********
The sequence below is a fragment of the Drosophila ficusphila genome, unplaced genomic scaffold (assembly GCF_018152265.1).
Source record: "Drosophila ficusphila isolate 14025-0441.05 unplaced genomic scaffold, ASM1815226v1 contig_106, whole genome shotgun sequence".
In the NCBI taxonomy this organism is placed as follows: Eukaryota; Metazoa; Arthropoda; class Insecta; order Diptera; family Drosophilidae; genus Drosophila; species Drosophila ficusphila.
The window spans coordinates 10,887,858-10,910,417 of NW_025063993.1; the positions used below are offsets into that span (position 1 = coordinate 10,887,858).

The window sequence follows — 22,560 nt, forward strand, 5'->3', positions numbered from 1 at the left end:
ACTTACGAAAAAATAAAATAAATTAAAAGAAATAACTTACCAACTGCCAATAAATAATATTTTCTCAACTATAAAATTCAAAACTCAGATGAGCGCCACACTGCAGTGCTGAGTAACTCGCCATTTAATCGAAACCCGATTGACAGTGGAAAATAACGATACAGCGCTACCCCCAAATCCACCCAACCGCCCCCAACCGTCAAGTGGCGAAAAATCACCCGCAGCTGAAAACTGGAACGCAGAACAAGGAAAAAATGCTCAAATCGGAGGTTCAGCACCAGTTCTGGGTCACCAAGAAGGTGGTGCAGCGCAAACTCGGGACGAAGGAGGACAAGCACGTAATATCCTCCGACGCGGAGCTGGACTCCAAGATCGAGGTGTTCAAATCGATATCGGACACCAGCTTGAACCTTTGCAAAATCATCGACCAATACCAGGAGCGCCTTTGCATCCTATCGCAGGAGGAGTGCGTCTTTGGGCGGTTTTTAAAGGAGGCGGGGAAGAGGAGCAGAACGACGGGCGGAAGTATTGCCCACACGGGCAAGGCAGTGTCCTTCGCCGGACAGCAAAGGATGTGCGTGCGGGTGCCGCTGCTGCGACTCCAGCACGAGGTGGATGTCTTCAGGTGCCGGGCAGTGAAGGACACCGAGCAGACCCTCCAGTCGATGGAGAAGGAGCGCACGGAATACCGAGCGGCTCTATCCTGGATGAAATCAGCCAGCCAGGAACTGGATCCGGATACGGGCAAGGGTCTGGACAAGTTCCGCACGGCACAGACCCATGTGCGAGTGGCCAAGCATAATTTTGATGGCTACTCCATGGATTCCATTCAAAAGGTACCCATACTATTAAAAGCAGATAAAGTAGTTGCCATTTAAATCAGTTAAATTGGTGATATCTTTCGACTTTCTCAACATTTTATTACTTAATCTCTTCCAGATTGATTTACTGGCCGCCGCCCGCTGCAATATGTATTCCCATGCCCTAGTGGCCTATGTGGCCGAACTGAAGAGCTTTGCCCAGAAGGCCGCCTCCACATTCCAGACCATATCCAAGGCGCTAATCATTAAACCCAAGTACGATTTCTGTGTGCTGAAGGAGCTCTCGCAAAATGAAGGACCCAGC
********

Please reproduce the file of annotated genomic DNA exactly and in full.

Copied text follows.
The sequence below is a fragment of the Drosophila ficusphila genome, unplaced genomic scaffold (assembly GCF_018152265.1).
Source record: "Drosophila ficusphila isolate 14025-0441.05 unplaced genomic scaffold, ASM1815226v1 contig_106, whole genome shotgun sequence".
In the NCBI taxonomy this organism is placed as follows: Eukaryota; Metazoa; Arthropoda; class Insecta; order Diptera; family Drosophilidae; genus Drosophila; species Drosophila ficusphila.
The window spans coordinates 10,887,858-10,910,417 of NW_025063993.1; the positions used below are offsets into that span (position 1 = coordinate 10,887,858).

The window sequence follows — 22,560 nt, forward strand, 5'->3', positions numbered from 1 at the left end:
ACTTACGAAAAAATAAAATAAATTAAAAGAAATAACTTACCAACTGCCAATAAATAATATTTTCTCAACTATAAAATTCAAAACTCAGATGAGCGCCACACTGCAGTGCTGAGTAACTCGCCATTTAATCGAAACCCGATTGACAGTGGAAAATAACGATACAGCGCTACCCCCAAATCCACCCAACCGCCCCCAACCGTCAAGTGGCGAAAAATCACCCGCAGCTGAAAACTGGAACGCAGAACAAGGAAAAAATGCTCAAATCGGAGGTTCAGCACCAGTTCTGGGTCACCAAGAAGGTGGTGCAGCGCAAACTCGGGACGAAGGAGGACAAGCACGTAATATCCTCCGACGCGGAGCTGGACTCCAAGATCGAGGTGTTCAAATCGATATCGGACACCAGCTTGAACCTTTGCAAAATCATCGACCAATACCAGGAGCGCCTTTGCATCCTATCGCAGGAGGAGTGCGTCTTTGGGCGGTTTTTAAAGGAGGCGGGGAAGAGGAGCAGAACGACGGGCGGAAGTATTGCCCACACGGGCAAGGCAGTGTCCTTCGCCGGACAGCAAAGGATGTGCGTGCGGGTGCCGCTGCTGCGACTCCAGCACGAGGTGGATGTCTTCAGGTGCCGGGCAGTGAAGGACACCGAGCAGACCCTCCAGTCGATGGAGAAGGAGCGCACGGAATACCGAGCGGCTCTATCCTGGATGAAATCAGCCAGCCAGGAACTGGATCCGGATACGGGCAAGGGTCTGGACAAGTTCCGCACGGCACAGACCCATGTGCGAGTGGCCAAGCATAATTTTGATGGCTACTCCATGGATTCCATTCAAAAGGTACCCATACTATTAAAAGCAGATAAAGTAGTTGCCATTTAAATCAGTTAAATTGGTGATATCTTTCGACTTTCTCAACATTTTATTACTTAATCTCTTCCAGATTGATTTACTGGCCGCCGCCCGCTGCAATATGTATTCCCATGCCCTAGTGGCCTATGTGGCCGAACTGAAGAGCTTTGCCCAGAAGGCCGCCTCCACATTCCAGACCATATCCAAGGCGCTAATCATTAAACCCAAGTACGATTTCTGTGTGCTGAAGGAGCTCTCGCAAAATGAAGGACCCAGC